If you want the project to accommodate the new inputs, lay out their impact on the project. On top of that, juxtapose them with the available budget and the timeline.
Here’s an example: “If we were to implement Deliverable X, it would delay the project by a month and require an additional $500,000 in the budget. Alternatively, we can remove some of the current deliverables to make room for X. Is that a trade-off you are willing to accept?”
That way, the stakeholders see the impact of their requests. Conversely, project managers keep the scope, time, and expenses under control.
Document and communicate the changes
When updates to the scope do occur, everyone involved must be aware of them. In Waterfall initiatives, each change is documented so the stakeholders know what they pay for. But project teams aren’t privy to such contracts. As a result, if there is no centralized method of communicating changes, some teams might be left in the dark. Keeping everyone informed of the latest developments will ensure no one focuses on the work they shouldn’t be doing.
In Agile, there is no such requirement, but it’s a good practice to create project documentation and update it frequently. The benefits are the same as in Waterfall projects. More clarity equals focusing on the right work.
Include the experts in the planning phase
Stakeholders drive the direction of the projects. Managers handle the planning and verification of the plans. Project teams focus on the execution in their respective areas. But some cases require consultants to make sure the project is actually doable.
With lots of money and effort at stake, the inclusion of subject matter experts before the work starts can save the business from huge losses. Furthermore, these authorities can provide invaluable insights into the execution of the project. Ones that the project teams might not be aware of. So, whether someone says: “This won’t work, here’s why,” or “If you want to succeed, make sure to do X, Y, and Z,” it provides immense value to the project.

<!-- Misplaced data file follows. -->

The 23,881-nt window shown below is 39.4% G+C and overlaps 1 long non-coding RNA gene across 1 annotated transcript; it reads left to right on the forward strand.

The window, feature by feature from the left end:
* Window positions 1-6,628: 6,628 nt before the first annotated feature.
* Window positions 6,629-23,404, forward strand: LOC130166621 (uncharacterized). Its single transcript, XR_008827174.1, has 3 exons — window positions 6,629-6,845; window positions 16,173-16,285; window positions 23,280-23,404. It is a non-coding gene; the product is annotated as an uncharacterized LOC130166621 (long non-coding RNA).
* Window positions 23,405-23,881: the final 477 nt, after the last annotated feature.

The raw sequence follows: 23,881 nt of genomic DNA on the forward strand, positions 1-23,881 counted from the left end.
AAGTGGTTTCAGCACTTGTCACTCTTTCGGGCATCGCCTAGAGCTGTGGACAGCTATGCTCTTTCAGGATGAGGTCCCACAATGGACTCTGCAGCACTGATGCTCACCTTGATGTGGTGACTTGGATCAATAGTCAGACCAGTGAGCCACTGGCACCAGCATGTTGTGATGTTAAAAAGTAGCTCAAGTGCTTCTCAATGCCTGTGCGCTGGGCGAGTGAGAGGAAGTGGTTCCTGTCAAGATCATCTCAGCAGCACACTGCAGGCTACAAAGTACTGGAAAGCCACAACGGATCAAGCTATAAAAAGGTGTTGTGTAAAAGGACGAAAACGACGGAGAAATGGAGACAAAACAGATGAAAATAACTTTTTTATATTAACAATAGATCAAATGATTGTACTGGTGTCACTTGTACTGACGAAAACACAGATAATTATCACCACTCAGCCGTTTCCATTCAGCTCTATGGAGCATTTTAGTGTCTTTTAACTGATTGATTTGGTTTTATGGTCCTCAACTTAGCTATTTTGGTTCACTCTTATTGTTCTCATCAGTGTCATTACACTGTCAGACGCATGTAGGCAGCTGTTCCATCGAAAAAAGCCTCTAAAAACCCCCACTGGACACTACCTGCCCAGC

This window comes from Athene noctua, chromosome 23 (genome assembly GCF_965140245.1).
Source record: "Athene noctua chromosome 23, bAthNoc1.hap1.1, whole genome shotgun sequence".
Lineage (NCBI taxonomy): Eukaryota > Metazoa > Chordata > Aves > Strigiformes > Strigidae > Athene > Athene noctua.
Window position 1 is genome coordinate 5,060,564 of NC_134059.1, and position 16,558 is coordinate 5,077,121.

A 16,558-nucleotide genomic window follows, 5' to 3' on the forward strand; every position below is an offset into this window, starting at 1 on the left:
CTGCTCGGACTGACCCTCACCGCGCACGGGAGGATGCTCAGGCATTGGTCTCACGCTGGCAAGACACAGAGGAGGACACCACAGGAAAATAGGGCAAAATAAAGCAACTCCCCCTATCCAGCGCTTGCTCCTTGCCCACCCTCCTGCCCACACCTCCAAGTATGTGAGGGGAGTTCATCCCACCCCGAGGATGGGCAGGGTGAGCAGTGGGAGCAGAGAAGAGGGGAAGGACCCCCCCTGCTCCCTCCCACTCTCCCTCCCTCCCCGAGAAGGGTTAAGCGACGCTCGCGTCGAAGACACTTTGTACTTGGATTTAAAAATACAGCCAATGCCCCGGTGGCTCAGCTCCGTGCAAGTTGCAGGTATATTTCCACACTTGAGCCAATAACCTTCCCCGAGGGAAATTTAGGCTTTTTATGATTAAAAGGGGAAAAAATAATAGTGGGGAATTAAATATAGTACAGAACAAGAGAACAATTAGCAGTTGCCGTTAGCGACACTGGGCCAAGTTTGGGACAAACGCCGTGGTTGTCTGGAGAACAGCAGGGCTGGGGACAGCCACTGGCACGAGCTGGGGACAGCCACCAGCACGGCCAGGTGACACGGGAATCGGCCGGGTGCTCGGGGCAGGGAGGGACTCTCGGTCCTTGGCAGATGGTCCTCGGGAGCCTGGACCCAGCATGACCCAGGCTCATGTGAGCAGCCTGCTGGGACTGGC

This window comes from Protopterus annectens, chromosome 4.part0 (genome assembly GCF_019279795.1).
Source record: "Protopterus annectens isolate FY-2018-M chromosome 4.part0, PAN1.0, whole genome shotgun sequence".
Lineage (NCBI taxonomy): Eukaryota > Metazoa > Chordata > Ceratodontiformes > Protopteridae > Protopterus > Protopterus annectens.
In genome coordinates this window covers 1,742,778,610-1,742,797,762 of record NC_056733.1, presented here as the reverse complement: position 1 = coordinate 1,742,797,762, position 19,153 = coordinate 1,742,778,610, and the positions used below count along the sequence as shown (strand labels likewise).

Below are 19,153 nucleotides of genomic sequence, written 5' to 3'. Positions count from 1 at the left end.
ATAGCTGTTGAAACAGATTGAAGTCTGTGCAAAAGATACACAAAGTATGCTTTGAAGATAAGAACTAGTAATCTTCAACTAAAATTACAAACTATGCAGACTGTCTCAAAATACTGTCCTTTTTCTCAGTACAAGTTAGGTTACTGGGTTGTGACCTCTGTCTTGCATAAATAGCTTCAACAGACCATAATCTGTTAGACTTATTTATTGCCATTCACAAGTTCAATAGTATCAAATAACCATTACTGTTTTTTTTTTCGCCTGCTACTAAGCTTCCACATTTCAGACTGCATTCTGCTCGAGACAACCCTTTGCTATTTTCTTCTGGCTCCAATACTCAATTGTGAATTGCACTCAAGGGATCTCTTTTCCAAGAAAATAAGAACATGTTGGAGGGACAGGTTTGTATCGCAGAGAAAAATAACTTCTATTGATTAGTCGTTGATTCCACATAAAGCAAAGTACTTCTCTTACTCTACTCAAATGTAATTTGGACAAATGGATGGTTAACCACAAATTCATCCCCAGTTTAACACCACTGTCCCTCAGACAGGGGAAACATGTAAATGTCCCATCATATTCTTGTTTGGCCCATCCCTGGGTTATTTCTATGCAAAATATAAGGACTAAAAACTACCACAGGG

Apply lessons learned from previous projects
If a team has done a similar project before, they have experienced what worked and what didn’t. It’s wise to implement the insights into subsequent initiatives. It could eliminate any bottlenecks that occurred in previous endeavors. Naturally, to make that happen, project teams should document and keep track of the lessons learned after each project.
Encourage stakeholders to discuss the needs with end users
When the voices of the end users are heard, a few things happen. Firstly, the stakeholders have a better understanding of the end user’s needs, and they can create requirements accordingly. Secondly, the product delivers additional value. And thirdly, it reduces the number of improvements down the line. After all, when the product works as intended, there is no need to “fix it.” That saves money and lets product teams focus on development instead of fixing.
The adaptive approach to project management embraces changes. However, there are situations where they can cause more harm than good. One of them is when stakeholders or Product Owners add requirements during Sprints. There are a few ways to solve this problem.